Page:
I am the one of 98 percent of Icelanders with access to the internet. Maybe I am (very) late to say this, but the internet is the future. For a photographer/journalist who loves paper, loves books and magazines, it is the difficult truth. But I loved newspapers, except the Economist which calls itself a newspaper but is a magazine). Today, I almost never sit down with a newspaper. I have seen all the news on the internet. And news from all the strange corners of the world. I can follow what is happening in CAR, Juba or Ouagadougou. The problem with Ouagadougou is that almost nothing happens there. I do not like social media; I am not on Facebook, Snapchat or Instagram. But I have started to like Twitter, a lot. Great little media. With the internet the world of media is changing, and fast. John Paton, CEO of Digital First Media, said in a speech in Miami on January 23. “And yes we won’t forget print but when we are finished this process it will be the bolt on to digital and not the other way around …. Hate that word content. It’s like saying cargo. Well, there are all kinds of cargo all with different value. We don’t do content we do journalism and our cargo is precious.” In two years, maybe in just a year, the media landscape will have changed, maybe more than in the last 100 years. Almost everything we do, and see, is done on bigger and bigger phones. No paper. The only paper left in our lives is by the toilet.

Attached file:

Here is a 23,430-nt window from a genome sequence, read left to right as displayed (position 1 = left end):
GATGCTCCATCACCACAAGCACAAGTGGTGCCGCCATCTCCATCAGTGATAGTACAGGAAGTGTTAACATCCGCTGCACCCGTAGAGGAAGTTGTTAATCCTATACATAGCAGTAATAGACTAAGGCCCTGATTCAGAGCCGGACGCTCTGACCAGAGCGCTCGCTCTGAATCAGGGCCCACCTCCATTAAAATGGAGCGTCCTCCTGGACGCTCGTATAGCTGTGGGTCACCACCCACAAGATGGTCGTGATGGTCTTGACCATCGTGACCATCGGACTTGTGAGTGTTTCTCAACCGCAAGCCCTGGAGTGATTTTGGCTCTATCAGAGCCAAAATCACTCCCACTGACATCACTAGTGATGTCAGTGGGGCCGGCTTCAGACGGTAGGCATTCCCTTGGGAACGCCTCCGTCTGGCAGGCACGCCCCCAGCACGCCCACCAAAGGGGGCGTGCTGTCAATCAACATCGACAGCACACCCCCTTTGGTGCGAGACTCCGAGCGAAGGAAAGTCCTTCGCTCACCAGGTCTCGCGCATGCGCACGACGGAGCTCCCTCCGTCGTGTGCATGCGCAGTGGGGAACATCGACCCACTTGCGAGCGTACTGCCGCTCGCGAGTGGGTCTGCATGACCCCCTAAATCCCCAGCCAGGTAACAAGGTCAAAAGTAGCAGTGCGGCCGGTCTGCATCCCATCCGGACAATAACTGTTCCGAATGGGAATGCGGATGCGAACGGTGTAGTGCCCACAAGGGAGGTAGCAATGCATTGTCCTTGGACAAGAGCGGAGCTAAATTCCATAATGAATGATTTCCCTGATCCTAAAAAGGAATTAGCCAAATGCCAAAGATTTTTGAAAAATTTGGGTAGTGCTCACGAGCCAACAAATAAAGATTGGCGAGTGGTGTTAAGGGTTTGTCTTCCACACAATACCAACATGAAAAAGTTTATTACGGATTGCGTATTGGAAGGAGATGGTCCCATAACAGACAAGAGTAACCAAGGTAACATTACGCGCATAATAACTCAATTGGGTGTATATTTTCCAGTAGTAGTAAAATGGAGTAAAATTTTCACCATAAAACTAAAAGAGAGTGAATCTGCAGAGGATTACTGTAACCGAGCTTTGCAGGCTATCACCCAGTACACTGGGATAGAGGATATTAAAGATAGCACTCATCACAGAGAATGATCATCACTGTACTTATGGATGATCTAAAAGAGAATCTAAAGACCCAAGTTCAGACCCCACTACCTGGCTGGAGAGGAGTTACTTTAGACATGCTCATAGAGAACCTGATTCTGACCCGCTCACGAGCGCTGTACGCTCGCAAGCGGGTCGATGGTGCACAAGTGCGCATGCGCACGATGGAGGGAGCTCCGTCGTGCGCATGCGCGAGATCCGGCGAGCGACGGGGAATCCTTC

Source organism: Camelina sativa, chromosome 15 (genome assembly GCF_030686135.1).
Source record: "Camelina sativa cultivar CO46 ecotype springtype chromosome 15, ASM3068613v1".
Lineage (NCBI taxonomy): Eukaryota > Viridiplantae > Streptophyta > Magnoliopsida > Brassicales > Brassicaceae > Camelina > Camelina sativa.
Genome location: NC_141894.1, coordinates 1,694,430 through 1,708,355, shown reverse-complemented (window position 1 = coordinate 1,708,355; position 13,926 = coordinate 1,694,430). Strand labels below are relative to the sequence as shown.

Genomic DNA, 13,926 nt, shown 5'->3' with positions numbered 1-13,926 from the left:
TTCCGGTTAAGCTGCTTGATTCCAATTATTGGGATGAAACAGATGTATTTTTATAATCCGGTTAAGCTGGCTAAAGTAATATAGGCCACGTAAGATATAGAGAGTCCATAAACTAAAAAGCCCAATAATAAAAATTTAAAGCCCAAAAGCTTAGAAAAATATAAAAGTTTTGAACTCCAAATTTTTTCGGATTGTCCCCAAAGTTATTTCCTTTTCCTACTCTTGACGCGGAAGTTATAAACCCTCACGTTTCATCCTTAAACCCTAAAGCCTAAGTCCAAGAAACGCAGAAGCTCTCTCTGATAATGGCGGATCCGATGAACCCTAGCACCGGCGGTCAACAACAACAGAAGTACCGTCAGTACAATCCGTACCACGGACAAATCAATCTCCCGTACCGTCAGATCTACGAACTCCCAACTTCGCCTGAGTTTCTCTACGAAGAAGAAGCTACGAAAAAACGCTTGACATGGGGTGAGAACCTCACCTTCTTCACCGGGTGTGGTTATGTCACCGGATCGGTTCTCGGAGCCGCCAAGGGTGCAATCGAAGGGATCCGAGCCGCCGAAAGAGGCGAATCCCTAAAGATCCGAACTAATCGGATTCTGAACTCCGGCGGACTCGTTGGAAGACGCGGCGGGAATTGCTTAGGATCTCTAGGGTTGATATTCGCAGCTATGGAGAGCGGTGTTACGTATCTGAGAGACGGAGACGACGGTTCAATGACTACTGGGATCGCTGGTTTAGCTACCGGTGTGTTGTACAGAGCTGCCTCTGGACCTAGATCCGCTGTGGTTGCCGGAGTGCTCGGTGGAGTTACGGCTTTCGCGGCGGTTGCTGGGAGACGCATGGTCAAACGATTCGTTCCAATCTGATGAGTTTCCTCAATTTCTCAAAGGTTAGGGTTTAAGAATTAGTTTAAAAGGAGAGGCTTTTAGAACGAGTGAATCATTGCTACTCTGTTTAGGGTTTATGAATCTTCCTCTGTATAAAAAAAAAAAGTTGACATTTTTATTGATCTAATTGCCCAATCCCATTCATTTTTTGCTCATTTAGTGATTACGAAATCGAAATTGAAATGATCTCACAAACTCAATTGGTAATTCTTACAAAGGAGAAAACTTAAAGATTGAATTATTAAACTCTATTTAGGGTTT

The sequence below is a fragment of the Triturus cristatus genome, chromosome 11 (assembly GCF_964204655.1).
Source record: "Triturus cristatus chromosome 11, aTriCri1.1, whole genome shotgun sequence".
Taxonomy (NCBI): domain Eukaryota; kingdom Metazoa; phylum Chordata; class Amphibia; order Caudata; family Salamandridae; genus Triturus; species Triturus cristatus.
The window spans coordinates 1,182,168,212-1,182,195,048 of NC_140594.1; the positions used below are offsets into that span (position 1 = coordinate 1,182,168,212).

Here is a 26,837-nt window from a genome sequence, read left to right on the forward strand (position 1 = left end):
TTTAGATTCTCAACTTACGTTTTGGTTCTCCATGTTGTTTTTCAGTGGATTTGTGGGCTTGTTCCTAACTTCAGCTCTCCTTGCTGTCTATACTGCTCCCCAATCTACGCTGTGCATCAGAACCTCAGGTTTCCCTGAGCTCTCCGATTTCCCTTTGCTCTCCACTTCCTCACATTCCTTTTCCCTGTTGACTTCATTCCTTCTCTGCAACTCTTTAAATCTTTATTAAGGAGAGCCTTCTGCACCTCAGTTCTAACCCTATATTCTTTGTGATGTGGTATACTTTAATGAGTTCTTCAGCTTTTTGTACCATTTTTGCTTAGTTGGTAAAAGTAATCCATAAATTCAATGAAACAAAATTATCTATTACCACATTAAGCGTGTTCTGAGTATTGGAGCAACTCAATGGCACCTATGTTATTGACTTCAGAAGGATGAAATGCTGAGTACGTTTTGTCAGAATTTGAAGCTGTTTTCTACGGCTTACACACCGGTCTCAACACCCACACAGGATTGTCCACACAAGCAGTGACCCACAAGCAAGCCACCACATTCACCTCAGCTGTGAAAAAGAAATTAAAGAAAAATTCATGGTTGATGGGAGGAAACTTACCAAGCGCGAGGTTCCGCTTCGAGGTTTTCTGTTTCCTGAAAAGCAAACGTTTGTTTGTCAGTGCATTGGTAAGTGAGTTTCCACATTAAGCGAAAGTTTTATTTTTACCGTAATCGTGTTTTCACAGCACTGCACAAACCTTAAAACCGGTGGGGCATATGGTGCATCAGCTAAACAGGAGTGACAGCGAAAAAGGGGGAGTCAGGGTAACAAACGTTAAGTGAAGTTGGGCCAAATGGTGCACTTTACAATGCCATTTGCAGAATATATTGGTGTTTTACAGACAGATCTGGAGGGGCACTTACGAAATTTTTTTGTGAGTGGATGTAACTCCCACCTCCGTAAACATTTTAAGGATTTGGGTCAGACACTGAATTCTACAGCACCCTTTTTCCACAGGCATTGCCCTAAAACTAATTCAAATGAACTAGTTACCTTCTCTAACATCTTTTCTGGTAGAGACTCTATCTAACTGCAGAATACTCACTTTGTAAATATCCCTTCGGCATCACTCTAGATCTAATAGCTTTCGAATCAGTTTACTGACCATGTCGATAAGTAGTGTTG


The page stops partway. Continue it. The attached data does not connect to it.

Except, of course, for high-quality books and magazines.
Páll Stefánsson - firstname.lastname@example.org